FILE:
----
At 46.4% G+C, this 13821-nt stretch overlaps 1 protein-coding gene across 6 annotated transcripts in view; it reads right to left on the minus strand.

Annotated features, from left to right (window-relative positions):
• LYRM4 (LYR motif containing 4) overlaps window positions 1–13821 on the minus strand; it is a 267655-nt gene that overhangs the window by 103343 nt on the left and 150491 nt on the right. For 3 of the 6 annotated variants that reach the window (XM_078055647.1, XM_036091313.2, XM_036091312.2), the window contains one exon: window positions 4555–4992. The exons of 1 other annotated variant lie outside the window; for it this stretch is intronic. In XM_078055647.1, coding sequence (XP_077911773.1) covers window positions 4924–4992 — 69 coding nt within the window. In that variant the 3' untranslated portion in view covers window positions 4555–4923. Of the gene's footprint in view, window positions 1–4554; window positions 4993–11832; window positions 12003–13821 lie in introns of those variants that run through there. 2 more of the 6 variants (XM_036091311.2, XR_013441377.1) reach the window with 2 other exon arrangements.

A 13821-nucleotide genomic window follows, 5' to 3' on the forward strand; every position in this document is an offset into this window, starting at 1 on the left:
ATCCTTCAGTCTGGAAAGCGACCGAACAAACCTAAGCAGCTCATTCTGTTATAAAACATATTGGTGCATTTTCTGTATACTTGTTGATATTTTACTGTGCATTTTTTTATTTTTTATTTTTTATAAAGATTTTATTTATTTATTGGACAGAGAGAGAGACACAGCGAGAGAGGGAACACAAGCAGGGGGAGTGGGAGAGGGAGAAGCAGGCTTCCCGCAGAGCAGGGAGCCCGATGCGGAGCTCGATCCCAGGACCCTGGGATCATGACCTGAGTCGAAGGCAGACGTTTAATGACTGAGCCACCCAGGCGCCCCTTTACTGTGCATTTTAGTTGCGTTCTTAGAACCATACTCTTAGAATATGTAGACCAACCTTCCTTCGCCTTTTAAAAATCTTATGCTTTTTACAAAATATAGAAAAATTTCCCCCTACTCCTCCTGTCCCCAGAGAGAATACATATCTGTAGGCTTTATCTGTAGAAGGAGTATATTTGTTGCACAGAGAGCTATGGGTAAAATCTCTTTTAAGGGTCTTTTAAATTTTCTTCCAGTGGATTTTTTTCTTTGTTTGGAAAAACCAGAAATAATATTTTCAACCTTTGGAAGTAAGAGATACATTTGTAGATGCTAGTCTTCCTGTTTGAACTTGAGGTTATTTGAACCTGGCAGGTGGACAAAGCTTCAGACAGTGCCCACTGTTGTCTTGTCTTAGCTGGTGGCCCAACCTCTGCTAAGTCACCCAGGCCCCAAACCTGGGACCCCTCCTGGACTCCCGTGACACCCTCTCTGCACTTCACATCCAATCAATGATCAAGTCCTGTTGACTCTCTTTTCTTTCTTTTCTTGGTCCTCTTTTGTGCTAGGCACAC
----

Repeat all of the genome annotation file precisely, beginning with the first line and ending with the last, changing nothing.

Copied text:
At 46.4% G+C, this 13821-nt stretch overlaps 1 protein-coding gene across 6 annotated transcripts in view; it reads right to left on the minus strand.

Annotated features, from left to right (window-relative positions):
• LYRM4 (LYR motif containing 4) overlaps window positions 1–13821 on the minus strand; it is a 267655-nt gene that overhangs the window by 103343 nt on the left and 150491 nt on the right. For 3 of the 6 annotated variants that reach the window (XM_078055647.1, XM_036091313.2, XM_036091312.2), the window contains one exon: window positions 4555–4992. The exons of 1 other annotated variant lie outside the window; for it this stretch is intronic. In XM_078055647.1, coding sequence (XP_077911773.1) covers window positions 4924–4992 — 69 coding nt within the window. In that variant the 3' untranslated portion in view covers window positions 4555–4923. Of the gene's footprint in view, window positions 1–4554; window positions 4993–11832; window positions 12003–13821 lie in introns of those variants that run through there. 2 more of the 6 variants (XM_036091311.2, XR_013441377.1) reach the window with 2 other exon arrangements.

A 13821-nucleotide genomic window follows, 5' to 3' on the forward strand; every position in this document is an offset into this window, starting at 1 on the left:
ATCCTTCAGTCTGGAAAGCGACCGAACAAACCTAAGCAGCTCATTCTGTTATAAAACATATTGGTGCATTTTCTGTATACTTGTTGATATTTTACTGTGCATTTTTTTATTTTTTATTTTTTATAAAGATTTTATTTATTTATTGGACAGAGAGAGAGACACAGCGAGAGAGGGAACACAAGCAGGGGGAGTGGGAGAGGGAGAAGCAGGCTTCCCGCAGAGCAGGGAGCCCGATGCGGAGCTCGATCCCAGGACCCTGGGATCATGACCTGAGTCGAAGGCAGACGTTTAATGACTGAGCCACCCAGGCGCCCCTTTACTGTGCATTTTAGTTGCGTTCTTAGAACCATACTCTTAGAATATGTAGACCAACCTTCCTTCGCCTTTTAAAAATCTTATGCTTTTTACAAAATATAGAAAAATTTCCCCCTACTCCTCCTGTCCCCAGAGAGAATACATATCTGTAGGCTTTATCTGTAGAAGGAGTATATTTGTTGCACAGAGAGCTATGGGTAAAATCTCTTTTAAGGGTCTTTTAAATTTTCTTCCAGTGGATTTTTTTCTTTGTTTGGAAAAACCAGAAATAATATTTTCAACCTTTGGAAGTAAGAGATACATTTGTAGATGCTAGTCTTCCTGTTTGAACTTGAGGTTATTTGAACCTGGCAGGTGGACAAAGCTTCAGACAGTGCCCACTGTTGTCTTGTCTTAGCTGGTGGCCCAACCTCTGCTAAGTCACCCAGGCCCCAAACCTGGGACCCCTCCTGGACTCCCGTGACACCCTCTCTGCACTTCACATCCAATCAATGATCAAGTCCTGTTGACTCTCTTTTCTTTCTTTTCTTGGTCCTCTTTTGTGCTAGGCACAC